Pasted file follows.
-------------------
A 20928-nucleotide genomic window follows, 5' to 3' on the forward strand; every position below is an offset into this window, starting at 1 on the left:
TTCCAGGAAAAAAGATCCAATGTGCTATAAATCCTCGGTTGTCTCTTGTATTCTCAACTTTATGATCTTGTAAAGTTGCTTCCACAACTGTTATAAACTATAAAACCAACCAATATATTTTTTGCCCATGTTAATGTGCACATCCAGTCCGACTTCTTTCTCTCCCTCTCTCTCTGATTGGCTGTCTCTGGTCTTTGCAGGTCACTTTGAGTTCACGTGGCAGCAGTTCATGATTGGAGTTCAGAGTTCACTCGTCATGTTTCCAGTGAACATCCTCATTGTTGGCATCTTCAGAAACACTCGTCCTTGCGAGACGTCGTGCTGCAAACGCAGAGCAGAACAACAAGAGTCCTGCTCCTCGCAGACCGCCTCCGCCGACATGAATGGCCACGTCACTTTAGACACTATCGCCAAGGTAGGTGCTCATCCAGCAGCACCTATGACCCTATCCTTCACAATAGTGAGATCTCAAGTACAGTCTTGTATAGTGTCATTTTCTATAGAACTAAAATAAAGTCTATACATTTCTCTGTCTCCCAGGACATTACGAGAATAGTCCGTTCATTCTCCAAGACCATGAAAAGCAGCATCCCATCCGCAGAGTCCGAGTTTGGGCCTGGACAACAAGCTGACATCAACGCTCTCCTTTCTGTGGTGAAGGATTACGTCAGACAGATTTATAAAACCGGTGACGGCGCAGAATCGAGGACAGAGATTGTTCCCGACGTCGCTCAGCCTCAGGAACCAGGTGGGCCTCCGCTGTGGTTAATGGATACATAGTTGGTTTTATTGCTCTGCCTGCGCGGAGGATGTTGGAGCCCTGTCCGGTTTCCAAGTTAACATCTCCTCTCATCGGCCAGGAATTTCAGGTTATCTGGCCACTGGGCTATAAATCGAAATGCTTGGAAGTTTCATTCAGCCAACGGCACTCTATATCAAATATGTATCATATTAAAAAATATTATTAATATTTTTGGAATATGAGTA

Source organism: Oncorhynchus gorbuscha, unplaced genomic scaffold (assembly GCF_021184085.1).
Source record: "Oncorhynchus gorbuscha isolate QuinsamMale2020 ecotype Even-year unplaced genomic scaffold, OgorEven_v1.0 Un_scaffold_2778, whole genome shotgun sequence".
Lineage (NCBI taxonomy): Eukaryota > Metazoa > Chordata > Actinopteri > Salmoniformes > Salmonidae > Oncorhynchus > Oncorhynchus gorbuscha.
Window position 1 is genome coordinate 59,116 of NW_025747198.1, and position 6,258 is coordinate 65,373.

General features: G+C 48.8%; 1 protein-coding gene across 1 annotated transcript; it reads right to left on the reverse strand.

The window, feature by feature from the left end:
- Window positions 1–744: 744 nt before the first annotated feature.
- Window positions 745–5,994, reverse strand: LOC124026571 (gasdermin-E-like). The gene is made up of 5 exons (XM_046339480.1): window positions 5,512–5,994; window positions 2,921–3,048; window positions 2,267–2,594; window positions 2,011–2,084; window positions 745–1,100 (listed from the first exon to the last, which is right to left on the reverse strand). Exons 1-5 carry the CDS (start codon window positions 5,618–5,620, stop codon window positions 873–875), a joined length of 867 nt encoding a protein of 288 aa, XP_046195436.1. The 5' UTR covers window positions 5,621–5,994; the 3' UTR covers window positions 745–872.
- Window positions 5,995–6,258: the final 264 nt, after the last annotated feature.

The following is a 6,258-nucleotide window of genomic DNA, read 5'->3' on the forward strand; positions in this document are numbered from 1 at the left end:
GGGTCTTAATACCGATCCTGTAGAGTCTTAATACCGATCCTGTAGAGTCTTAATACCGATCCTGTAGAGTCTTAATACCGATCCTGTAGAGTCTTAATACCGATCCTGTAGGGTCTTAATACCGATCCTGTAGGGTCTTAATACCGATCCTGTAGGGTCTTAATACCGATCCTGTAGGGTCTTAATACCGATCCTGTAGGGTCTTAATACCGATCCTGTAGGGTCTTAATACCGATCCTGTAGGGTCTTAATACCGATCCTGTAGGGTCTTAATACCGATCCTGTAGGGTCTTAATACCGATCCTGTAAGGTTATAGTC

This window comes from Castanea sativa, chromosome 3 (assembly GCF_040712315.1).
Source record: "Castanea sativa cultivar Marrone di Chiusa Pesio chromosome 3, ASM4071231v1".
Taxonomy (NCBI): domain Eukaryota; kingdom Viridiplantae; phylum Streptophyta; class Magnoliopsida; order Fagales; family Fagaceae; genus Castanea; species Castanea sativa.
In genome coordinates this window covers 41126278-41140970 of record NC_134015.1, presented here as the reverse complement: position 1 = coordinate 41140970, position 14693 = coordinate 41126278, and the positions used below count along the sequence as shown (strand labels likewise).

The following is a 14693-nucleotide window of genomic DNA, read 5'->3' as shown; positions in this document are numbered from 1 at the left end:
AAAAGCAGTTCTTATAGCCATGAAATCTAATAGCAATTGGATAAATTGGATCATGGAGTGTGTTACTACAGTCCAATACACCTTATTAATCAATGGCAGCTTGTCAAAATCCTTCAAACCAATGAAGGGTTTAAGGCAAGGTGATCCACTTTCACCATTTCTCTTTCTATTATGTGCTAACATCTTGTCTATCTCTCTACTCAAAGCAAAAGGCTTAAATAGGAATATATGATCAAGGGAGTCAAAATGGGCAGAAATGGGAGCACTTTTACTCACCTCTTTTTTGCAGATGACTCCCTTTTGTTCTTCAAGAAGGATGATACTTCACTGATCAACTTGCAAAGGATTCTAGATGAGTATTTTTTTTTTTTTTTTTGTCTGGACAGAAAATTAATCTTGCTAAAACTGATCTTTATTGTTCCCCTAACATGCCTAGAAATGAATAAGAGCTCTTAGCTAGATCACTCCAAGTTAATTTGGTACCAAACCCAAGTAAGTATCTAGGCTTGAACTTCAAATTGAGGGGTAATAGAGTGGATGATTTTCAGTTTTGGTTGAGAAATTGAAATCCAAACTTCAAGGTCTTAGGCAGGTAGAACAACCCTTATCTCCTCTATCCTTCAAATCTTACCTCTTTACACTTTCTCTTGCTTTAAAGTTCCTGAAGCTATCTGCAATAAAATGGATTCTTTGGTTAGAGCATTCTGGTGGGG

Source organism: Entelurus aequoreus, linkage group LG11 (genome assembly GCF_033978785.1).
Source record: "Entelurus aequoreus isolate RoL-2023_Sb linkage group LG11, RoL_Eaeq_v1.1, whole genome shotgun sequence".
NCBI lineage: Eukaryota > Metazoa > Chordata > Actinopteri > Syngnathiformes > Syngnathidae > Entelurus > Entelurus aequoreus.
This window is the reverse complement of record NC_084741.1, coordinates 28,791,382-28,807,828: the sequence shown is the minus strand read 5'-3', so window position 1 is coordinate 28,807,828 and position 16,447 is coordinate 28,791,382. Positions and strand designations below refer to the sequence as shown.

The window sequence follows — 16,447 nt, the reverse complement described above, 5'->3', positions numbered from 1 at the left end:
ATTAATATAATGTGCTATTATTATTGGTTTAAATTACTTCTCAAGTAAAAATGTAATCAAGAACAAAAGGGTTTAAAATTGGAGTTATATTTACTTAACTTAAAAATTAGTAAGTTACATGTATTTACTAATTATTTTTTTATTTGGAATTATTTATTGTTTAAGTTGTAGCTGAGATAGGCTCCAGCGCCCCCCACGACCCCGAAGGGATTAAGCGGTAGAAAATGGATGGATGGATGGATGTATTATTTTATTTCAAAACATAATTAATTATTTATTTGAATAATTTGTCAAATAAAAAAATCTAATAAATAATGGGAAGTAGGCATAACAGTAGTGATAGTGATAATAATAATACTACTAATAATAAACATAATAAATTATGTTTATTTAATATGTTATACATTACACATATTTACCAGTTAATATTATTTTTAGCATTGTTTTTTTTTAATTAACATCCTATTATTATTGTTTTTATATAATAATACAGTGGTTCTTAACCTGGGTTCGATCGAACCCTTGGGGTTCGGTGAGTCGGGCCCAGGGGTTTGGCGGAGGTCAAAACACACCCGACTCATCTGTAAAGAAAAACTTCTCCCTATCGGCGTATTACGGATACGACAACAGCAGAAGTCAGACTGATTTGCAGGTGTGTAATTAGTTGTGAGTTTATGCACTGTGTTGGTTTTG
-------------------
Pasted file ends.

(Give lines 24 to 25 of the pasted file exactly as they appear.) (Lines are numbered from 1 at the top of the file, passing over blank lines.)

The window sequence follows — 16,447 nt, the reverse complement described above, 5'->3', positions numbered from 1 at the left end:
ATTAATATAATGTGCTATTATTATTGGTTTAAATTACTTCTCAAGTAAAAATGTAATCAAGAACAAAAGGGTTTAAAATTGGAGTTATATTTACTTAACTTAAAAATTAGTAAGTTACATGTATTTACTAATTATTTTTTTATTTGGAATTATTTATTGTTTAAGTTGTAGCTGAGATAGGCTCCAGCGCCCCCCACGACCCCGAAGGGATTAAGCGGTAGAAAATGGATGGATGGATGGATGTATTATTTTATTTCAAAACATAATTAATTATTTATTTGAATAATTTGTCAAATAAAAAAATCTAATAAATAATGGGAAGTAGGCATAACAGTAGTGATAGTGATAATAATAATACTACTAATAATAAACATAATAAATTATGTTTATTTAATATGTTATACATTACACATATTTACCAGTTAATATTATTTTTAGCATTGTTTTTTTTTAATTAACATCCTATTATTATTGTTTTTATATAATAATACAGTGGTTCTTAACCTGGGTTCGATCGAACCCTTGGGGTTCGGTGAGTCGGGCCCAGGGGTTTGGCGGAGGTCAAAACACACCCGACTCATCTGTAAAGAAAAACTTCTCCCTATCGGCGTATTACGGATACGACAACAGCAGAAGTCAGACTGATTTGCAGGTGTGTAATTAGTTGTGAGTTTATGCACTGTGTTGGTTTTG